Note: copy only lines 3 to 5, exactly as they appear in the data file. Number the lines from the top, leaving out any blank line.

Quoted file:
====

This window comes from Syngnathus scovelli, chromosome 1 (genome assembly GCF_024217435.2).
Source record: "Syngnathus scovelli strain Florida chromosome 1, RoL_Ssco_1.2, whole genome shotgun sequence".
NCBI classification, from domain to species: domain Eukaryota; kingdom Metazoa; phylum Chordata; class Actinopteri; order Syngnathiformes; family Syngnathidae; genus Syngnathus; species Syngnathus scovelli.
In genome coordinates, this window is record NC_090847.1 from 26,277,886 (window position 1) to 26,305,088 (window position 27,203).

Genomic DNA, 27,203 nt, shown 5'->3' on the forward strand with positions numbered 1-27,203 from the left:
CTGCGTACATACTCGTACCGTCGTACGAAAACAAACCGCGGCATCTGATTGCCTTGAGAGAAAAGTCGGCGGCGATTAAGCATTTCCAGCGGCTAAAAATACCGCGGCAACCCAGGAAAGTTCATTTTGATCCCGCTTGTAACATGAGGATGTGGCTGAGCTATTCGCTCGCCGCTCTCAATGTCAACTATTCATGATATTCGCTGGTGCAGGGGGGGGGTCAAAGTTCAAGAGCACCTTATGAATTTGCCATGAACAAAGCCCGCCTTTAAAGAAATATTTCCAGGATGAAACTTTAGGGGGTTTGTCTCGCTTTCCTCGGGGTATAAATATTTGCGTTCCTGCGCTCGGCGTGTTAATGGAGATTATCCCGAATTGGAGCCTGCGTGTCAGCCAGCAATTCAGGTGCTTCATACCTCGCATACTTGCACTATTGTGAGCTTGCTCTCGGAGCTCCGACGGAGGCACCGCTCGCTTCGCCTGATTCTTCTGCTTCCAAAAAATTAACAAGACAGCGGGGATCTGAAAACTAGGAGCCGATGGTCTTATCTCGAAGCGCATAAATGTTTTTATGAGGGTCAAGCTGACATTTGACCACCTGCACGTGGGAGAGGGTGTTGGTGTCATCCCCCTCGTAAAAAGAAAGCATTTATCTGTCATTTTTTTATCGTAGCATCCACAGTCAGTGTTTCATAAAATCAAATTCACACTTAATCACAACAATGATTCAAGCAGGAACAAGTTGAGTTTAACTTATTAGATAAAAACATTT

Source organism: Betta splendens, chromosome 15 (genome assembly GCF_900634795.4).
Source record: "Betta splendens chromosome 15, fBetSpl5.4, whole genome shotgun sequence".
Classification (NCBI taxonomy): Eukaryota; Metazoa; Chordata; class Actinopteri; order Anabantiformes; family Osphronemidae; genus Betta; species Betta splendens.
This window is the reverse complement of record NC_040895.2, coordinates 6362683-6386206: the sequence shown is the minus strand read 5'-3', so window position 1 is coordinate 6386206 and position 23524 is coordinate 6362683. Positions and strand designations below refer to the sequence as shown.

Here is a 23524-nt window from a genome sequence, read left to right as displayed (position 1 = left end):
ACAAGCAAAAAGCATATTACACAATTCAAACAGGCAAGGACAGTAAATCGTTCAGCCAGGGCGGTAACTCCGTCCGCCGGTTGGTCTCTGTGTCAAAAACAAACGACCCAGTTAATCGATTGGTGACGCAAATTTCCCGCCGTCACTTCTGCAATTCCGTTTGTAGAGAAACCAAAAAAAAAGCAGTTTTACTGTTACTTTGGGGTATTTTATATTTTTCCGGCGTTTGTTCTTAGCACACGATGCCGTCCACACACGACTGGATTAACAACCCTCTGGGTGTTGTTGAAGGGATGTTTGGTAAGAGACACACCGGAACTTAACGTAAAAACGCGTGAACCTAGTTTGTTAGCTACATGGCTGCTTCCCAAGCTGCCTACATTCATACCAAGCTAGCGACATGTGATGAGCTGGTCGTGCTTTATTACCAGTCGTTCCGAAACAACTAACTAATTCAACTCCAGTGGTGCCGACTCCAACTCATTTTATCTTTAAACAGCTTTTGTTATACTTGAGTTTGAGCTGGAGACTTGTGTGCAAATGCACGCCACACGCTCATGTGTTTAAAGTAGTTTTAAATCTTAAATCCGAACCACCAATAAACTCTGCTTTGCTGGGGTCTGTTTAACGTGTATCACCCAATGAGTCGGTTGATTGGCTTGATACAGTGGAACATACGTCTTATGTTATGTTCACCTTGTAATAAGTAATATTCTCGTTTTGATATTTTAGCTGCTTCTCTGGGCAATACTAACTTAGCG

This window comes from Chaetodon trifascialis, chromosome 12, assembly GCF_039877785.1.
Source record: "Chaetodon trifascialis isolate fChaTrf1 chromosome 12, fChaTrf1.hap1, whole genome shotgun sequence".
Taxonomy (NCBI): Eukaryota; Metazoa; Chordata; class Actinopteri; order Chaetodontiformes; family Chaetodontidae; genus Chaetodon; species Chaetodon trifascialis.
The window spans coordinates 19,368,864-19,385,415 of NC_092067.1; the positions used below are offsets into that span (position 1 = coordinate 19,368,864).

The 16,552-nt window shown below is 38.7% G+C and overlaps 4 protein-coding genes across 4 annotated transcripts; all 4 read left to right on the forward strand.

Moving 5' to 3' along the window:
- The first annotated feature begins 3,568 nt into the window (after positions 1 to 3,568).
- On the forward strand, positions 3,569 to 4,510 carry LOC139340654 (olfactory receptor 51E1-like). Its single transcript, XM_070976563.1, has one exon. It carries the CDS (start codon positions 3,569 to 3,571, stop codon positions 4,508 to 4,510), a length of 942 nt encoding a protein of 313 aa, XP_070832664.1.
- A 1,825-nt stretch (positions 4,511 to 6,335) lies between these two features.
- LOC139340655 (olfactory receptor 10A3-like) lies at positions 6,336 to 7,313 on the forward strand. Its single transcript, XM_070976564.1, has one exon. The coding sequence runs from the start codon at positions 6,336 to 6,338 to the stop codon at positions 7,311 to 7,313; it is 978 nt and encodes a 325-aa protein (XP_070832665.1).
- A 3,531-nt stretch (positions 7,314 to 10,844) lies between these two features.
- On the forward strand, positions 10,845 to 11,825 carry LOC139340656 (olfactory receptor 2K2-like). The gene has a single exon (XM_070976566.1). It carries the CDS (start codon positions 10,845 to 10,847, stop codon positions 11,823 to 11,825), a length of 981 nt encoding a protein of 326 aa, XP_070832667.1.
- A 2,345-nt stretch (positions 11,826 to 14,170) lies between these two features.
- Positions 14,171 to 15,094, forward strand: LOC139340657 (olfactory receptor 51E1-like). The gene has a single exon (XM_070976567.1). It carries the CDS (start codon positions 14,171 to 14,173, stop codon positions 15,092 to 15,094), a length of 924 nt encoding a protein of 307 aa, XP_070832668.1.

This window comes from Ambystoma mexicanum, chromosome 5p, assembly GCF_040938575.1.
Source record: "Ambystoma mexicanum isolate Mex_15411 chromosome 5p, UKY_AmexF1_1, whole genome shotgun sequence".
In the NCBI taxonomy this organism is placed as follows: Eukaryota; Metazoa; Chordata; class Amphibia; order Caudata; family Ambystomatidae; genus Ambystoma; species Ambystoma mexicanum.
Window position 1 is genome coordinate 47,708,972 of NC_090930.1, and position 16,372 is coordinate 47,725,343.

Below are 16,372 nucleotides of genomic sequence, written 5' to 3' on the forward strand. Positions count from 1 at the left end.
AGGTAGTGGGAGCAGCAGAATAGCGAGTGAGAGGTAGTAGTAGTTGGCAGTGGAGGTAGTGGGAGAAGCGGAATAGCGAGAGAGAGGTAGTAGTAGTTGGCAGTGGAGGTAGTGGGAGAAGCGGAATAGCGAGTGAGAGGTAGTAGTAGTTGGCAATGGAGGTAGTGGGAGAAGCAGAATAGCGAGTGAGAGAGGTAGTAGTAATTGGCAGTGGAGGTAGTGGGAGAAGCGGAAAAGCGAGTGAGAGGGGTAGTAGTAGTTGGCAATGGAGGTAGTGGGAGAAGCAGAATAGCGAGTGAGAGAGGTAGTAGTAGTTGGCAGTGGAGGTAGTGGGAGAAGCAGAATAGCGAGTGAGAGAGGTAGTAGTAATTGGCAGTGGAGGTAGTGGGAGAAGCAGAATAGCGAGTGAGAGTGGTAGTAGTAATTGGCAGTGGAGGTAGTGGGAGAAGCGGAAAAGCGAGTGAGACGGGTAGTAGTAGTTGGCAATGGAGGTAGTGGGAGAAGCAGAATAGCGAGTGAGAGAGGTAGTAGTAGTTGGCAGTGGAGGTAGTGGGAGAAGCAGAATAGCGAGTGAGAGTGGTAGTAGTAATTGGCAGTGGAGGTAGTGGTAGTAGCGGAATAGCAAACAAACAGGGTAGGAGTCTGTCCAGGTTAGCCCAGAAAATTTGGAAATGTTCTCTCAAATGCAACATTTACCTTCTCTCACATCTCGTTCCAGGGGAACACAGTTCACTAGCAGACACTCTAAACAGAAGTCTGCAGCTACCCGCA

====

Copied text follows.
NCBI classification, from domain to species: domain Eukaryota; kingdom Metazoa; phylum Chordata; class Actinopteri; order Syngnathiformes; family Syngnathidae; genus Syngnathus; species Syngnathus scovelli.
In genome coordinates, this window is record NC_090847.1 from 26,277,886 (window position 1) to 26,305,088 (window position 27,203).

Genomic DNA, 27,203 nt, shown 5'->3' on the forward strand with positions numbered 1-27,203 from the left: